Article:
Countries reach sweeping deal to protect nature


Nearly 200 nations reached a milestone agreement early Monday morning to protect biodiversity, pledging action on more than 20 targets spanning from land conservation to invasive species to pesticide use in an effort to stem the rapid deterioration of nature world-wide. 

The global accord, brokered at the latest United Nations’ biodiversity conference in Montreal, Canada, comes at a critical time: A recent U.N. report found that plants, animals, and ecosystems are declining at an “unprecedented” rate due to human activity, and that around 1 million species could go extinct within decades. 

The convention’s headline goal — to protect 30 percent of the planet’s land and waters by the year 2030 — received the most floor time over the meeting’s two-week run. The target comes from famed biologist E.O. Wilson, who argued that to reverse the extinction crisis, half of the planet must be set aside “for nature.” Some countries, like Colombia and the United States (the only country besides the Vatican that is not an official member of the international Convention on Biological Diversity), had already begun implementing a scaled-down version of the goal, dubbed “30×30,” within their own borders. Now, however, countries have a new global pact, known as the Kunming-Montreal Global Biodiversity Framework, for protecting land and sea that some have compared to the 2015 Paris Agreement to limit global warming to 1.5 degrees Celsius (2.7 degrees Fahrenheit). 

“It’s a landmark moment to have nearly every country on earth agree to halt and reverse biodiversity loss,” Craig Hanson, managing director for programs at the World Resources Institute, said in a press statement. “Yet the agreement is only as strong as countries’ political will to implement it, and countries now face the urgent task of turning these commitments into action.”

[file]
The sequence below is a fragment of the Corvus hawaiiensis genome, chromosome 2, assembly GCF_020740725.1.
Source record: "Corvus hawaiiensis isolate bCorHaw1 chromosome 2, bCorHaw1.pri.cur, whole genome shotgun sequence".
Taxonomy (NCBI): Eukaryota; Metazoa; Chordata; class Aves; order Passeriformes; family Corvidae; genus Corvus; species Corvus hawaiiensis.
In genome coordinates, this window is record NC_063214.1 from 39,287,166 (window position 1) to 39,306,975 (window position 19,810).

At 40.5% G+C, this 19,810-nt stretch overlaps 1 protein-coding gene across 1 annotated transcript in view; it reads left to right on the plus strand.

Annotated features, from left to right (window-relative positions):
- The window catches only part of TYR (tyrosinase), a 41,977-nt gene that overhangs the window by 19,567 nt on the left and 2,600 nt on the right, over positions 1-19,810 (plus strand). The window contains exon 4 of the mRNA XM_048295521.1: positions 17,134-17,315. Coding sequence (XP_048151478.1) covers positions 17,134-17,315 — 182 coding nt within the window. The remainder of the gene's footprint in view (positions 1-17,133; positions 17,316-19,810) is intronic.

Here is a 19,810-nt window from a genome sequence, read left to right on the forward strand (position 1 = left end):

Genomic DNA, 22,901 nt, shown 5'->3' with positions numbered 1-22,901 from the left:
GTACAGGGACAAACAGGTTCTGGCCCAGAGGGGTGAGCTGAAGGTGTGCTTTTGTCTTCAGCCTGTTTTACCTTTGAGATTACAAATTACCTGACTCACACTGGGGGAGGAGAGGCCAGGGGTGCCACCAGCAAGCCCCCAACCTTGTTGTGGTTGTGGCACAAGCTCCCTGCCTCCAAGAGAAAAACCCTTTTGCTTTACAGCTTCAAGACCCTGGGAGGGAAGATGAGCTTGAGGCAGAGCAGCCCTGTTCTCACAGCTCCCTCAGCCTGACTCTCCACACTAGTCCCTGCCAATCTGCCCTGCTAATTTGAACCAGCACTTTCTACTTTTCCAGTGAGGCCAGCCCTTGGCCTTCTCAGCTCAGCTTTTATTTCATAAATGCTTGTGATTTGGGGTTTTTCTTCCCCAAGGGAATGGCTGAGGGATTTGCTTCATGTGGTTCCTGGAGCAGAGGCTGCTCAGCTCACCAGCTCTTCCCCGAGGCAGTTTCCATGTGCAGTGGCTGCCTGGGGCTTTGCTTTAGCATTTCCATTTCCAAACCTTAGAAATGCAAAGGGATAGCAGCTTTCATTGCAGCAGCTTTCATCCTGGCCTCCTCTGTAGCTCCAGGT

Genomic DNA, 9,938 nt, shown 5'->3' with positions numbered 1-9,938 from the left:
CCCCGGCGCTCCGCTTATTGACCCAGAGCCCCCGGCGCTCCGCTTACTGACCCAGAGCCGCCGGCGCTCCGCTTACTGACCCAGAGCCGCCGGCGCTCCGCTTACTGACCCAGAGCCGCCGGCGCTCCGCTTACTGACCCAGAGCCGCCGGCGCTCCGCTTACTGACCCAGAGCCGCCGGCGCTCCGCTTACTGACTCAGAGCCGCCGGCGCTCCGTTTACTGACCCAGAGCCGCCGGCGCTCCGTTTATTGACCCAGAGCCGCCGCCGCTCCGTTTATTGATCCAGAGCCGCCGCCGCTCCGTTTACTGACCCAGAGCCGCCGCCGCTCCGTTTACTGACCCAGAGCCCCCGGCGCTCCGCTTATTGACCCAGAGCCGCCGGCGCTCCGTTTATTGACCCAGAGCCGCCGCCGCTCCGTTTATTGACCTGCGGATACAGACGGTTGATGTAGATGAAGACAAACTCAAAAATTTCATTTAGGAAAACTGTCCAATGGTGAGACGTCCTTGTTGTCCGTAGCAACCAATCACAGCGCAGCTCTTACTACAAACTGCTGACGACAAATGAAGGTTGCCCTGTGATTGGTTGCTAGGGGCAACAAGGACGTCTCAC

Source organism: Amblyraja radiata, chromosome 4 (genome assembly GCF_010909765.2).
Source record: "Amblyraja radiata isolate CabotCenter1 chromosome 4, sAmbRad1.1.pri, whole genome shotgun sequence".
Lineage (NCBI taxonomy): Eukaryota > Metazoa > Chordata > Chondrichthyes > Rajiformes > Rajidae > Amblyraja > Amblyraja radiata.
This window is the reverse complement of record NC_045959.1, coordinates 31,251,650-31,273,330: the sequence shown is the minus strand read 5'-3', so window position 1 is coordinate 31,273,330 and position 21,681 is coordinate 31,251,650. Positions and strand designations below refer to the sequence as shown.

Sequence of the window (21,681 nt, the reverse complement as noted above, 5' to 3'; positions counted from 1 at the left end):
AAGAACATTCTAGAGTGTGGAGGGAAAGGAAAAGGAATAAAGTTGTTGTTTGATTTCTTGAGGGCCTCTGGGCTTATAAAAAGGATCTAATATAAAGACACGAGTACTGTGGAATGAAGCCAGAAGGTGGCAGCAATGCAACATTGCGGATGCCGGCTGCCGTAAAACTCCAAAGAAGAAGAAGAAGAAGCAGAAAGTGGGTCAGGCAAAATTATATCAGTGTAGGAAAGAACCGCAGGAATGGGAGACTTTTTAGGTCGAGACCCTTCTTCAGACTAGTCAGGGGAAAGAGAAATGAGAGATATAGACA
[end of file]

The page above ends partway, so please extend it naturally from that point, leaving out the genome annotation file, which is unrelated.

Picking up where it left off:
Leading up to the international gathering, Indigenous groups had expressed alarm over 30×30 and its potential to remove land and resources from tribal control in the name of conservation. “The prevailing concept of protected areas is ‘fortress conservation,’ exclusionary spaces based on the view of wilderness without people,” said Jennifer Corpuz, a member of the Kankanaey Igorot people from the Northern Philippines and a lead negotiator for the International Indigenous Forum on Biodiversity, a group of activists, scholars, and representatives from Indigenous governments and NGOs that organize around international environmental meetings. Time and again, studies have shown that Indigenous peoples are the best stewards of biodiversity, yet they are often hampered by protected area expansion and its attendant evictions and livelihood restrictions.